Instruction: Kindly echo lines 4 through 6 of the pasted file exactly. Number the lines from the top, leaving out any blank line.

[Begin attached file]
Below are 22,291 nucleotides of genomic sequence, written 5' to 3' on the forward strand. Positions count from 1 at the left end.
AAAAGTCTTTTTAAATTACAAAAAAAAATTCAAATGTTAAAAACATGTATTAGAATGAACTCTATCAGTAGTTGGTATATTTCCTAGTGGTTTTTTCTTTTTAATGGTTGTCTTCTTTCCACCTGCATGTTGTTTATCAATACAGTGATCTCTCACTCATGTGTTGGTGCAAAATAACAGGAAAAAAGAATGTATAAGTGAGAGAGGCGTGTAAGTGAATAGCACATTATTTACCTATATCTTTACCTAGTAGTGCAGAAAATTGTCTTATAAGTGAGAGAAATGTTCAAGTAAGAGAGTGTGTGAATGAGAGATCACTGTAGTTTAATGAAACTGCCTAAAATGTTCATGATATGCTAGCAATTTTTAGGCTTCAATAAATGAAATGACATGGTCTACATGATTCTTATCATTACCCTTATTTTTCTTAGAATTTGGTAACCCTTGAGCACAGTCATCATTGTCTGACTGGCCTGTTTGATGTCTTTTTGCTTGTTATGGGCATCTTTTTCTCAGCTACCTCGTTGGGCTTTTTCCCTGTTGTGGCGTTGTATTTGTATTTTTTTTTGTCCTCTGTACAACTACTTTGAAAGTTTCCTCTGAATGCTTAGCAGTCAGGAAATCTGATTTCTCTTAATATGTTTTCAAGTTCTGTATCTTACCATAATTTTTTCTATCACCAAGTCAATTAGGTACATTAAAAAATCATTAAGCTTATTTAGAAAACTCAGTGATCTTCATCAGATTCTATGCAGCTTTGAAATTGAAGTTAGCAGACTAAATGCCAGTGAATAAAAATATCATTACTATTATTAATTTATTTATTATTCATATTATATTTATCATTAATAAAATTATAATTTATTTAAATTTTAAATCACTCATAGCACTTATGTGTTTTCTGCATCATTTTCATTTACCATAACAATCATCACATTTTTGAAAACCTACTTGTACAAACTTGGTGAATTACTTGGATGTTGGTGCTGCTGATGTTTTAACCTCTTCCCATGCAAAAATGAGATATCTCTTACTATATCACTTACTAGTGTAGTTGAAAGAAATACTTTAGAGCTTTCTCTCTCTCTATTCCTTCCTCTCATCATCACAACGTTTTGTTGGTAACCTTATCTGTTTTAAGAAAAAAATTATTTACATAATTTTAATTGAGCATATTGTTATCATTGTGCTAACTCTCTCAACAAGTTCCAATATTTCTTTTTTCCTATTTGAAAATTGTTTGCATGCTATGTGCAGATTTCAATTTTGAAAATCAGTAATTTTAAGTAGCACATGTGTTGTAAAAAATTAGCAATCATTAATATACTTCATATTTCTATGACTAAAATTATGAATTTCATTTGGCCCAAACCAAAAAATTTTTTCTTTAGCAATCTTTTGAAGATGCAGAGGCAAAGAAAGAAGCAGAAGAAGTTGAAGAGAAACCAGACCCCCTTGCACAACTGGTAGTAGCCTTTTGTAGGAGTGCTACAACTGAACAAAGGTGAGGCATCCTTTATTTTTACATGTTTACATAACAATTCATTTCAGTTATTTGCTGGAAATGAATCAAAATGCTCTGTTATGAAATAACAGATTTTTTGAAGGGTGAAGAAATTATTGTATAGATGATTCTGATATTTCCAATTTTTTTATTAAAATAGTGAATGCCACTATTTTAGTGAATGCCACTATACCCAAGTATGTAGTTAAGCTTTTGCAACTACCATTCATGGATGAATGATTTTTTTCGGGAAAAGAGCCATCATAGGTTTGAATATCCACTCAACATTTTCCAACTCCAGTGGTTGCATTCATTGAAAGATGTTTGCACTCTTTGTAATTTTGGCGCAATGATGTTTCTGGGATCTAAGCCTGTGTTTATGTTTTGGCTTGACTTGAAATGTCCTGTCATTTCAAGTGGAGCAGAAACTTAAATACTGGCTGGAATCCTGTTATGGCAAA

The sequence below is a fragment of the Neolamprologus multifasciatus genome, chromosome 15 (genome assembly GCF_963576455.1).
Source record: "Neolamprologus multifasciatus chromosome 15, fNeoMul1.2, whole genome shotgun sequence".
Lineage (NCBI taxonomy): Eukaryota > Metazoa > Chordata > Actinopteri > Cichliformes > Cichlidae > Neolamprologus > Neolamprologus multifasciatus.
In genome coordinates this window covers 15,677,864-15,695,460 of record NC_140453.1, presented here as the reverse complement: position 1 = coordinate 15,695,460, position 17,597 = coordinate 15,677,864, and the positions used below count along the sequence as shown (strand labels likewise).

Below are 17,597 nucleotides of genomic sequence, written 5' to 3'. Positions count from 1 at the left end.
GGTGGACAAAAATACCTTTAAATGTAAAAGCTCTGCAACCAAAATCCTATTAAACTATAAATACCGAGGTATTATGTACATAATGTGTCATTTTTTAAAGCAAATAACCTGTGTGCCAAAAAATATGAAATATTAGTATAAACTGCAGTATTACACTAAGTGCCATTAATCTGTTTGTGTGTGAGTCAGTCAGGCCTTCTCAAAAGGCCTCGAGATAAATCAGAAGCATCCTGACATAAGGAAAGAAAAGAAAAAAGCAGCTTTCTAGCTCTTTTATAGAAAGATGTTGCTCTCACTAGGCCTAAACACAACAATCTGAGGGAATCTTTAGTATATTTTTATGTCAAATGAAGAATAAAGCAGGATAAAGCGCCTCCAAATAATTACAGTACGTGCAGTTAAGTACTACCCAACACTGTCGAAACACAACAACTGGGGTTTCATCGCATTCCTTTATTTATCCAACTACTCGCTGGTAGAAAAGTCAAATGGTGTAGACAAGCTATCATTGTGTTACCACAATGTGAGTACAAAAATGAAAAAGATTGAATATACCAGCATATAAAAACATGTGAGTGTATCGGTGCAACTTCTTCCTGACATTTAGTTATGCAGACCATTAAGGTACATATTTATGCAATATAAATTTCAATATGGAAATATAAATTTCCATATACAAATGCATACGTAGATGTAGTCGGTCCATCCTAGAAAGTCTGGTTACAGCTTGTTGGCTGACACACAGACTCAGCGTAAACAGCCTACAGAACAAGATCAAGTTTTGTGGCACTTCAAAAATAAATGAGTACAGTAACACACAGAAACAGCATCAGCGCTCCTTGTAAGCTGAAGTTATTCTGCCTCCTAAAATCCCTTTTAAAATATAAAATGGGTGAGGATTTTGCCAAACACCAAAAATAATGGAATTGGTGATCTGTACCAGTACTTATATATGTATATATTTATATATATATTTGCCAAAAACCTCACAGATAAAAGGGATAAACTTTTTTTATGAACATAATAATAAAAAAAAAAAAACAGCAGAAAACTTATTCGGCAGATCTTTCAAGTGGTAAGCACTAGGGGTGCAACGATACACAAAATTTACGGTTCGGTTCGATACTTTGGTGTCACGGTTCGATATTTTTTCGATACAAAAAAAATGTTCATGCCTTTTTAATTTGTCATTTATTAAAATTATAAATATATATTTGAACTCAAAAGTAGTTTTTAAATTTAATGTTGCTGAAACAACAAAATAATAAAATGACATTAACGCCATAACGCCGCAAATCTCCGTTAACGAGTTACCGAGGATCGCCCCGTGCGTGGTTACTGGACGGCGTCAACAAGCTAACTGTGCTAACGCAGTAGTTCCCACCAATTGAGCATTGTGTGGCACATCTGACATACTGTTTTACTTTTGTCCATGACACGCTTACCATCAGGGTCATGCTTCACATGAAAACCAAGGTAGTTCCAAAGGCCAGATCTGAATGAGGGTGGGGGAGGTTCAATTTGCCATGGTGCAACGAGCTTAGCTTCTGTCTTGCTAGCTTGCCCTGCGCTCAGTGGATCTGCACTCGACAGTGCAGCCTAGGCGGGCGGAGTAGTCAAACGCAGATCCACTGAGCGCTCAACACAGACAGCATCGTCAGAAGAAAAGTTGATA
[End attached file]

Source record: "Neolamprologus multifasciatus chromosome 15, fNeoMul1.2, whole genome shotgun sequence".
Lineage (NCBI taxonomy): Eukaryota > Metazoa > Chordata > Actinopteri > Cichliformes > Cichlidae > Neolamprologus > Neolamprologus multifasciatus.
In genome coordinates this window covers 15,677,864-15,695,460 of record NC_140453.1, presented here as the reverse complement: position 1 = coordinate 15,695,460, position 17,597 = coordinate 15,677,864, and the positions used below count along the sequence as shown (strand labels likewise).